In her regular column, Sarah Hendrickx shares with us what it’s like living part-time in Portugal. This month, Portuguese Time is turning her and Keith into optimists. Well, nearly…
We’ve been learning about ourselves this month. More specifically, when it comes to relying on other people to get things done out here, we always think the worst, and we’re always wrong.
Whether this comes down to cultural differences between the relaxed, we-can-plan-BBQs-whenever-we-want Portuguese and the if-it’s-not-raining-today-it-will-be-tomorrow Brits or simply the fact that it’s just Keith and I who are not so distant relations of Eeyore and live and breathe pessimism, I’m not entirely sure.
The Euro football final last month tells you everything you need to know about the Portuguese. With their one magical player injured in the first 20 minutes and playing a team considered superior, Portugal waited until almost the last minute to score, thereby taking the title. The Euro final, it transpires, was operating on what is widely known by foreigners in these lands as ‘Portuguese Time’.
Now, if only I’d realised that, I wouldn’t have lost 20 quid betting on Portugal to win the game during normal 90-minute play. What was I thinking? Portuguese Time is a little more leisurely, but it does get there in the end. Getting there in the end is the essence of our enlightenment. The Portuguese, it turns out, are masters of going with the flow.
Our natural way to facilitate ‘getting things done’ is to operate with communication, precision, organisation and certainty. We have increasingly come to wonder if these words exist in the Portuguese vocabulary. If they do, they probably mean something more closely related to sitting on a plastic chair by the side of the road with a beer, wearing a hat and knitting. When you are seen doing all four of these activities simultaneously, you are awarded immediate automatic Portuguese citizenship and given a small barky dog.
“Some kind of magic exists in Portugal where against all odds, stuff happens; and often with added kindness too.”
One such occasion of an ethos clash involved the purchase of some water tanks for our garden. We found some in a yard and engaged in the purchasing arrangements with the Portuguese-speaking vendor. He made vague plans with someone on the phone about delivery, which would take place at some undefined date the following week.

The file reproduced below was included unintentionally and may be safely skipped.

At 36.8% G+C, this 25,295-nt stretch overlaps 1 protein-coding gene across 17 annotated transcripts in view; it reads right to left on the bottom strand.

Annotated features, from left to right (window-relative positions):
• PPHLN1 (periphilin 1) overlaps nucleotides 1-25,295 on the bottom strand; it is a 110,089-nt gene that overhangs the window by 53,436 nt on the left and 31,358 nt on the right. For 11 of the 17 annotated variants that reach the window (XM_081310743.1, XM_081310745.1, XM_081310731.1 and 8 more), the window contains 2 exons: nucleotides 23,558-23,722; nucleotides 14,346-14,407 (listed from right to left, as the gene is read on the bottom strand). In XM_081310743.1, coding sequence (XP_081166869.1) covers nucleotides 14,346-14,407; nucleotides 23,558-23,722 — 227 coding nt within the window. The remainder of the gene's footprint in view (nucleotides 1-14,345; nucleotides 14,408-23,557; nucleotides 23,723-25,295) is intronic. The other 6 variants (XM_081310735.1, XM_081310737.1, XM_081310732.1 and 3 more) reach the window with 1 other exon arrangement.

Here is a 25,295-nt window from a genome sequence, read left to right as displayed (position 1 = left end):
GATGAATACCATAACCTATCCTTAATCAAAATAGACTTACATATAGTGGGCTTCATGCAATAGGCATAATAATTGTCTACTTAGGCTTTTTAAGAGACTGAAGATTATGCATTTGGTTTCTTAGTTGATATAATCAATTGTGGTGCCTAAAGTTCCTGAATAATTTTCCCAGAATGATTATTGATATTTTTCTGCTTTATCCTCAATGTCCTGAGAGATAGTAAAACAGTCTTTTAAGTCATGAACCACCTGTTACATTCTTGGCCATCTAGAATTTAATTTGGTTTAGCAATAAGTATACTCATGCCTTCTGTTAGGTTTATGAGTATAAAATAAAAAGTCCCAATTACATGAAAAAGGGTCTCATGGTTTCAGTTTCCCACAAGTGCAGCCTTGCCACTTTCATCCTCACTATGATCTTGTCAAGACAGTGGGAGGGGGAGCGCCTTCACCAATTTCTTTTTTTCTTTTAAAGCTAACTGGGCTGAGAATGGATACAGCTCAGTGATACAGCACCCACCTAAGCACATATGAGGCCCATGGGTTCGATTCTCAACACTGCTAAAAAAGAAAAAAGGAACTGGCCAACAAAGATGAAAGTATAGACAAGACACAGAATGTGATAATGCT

Our house is up a track with no sign on a road with no name. The driver spoke only Portuguese and we had no idea when he was coming. We handed over the cash – no receipt – and went on our way.
The drive home was silent, with neither of us admitting to the other that this all felt like a really bad idea, and that we’d probably just kissed goodbye to €200, knowing that, if this were the case, there was little we could do about it, our language skills not being sufficient to have an argument about water tanks, or anything else. We were doomed.
A couple of days later, the phone rang. A Portuguese voice shouted a number of things down the line including the word agua (water) and I guessed it must be our tanks. Fifteen minutes later, he’d been and gone and our tanks were in the garden. We actually high-fived each other as though we had played any role in this success apart from fretting.
More recently, our car wouldn’t start and we had to call our breakdown service. The first call was answered in the UK, the second from France and the third from Madrid. It was she who said that someone would come from Madrid to sort out the car. Madrid is a six-and-a-half-hour drive away. Keith did his best to give directions to our numberless, roadless house to a confused Spanish operator and we gave up hope.
Ten minutes later, a breakdown truck pulled into our garden. The driver jump-started the car and was gone in less than five minutes. This time, we were too shocked to high five. We had a cup of tea instead.
Some kind of magic exists in Portugal where against all odds, stuff happens; and often with added kindness too. On another occasion when our car broke down, some strangers got us going and then offered us some figs for our journey. Because everyone needs figs.
Not everyone appreciates this life full of dawdle, fig-giving and mysterious breakdown truck arrivals. An English neighbour of ours was complaining about the pace of Portuguese industriousness. She said: “The trouble with the Portuguese is that they just do enough work to earn enough to pay for what they need, and then they stop.”
This, clearly, is not necessarily the best way to run a country in a difficult economic climate, but for a lifestyle choice, it’s pretty good. We’re learning that our bleak outlook on life is not necessary.
Stuff happens, people turn up, we get there in the end. I can’t say that we will mutate into ebullient optimists from here on in, but if you need me I’ll be working on Portuguese Time so I might be a while. I’ll be the one in the plastic chair.
Read all of Sarah’s Portuguese adventures here.
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Sarah Hendrickx is a writer, author, autism specialist and occasional standup comedian. She lives part-time in rural Portugal where she tries to make friends with geckos and grows broad beans. Her book about moving overseas, How to Leave the Country is available on Kindle/e-book. She blogs at www.bicyclesandbiscuits.com.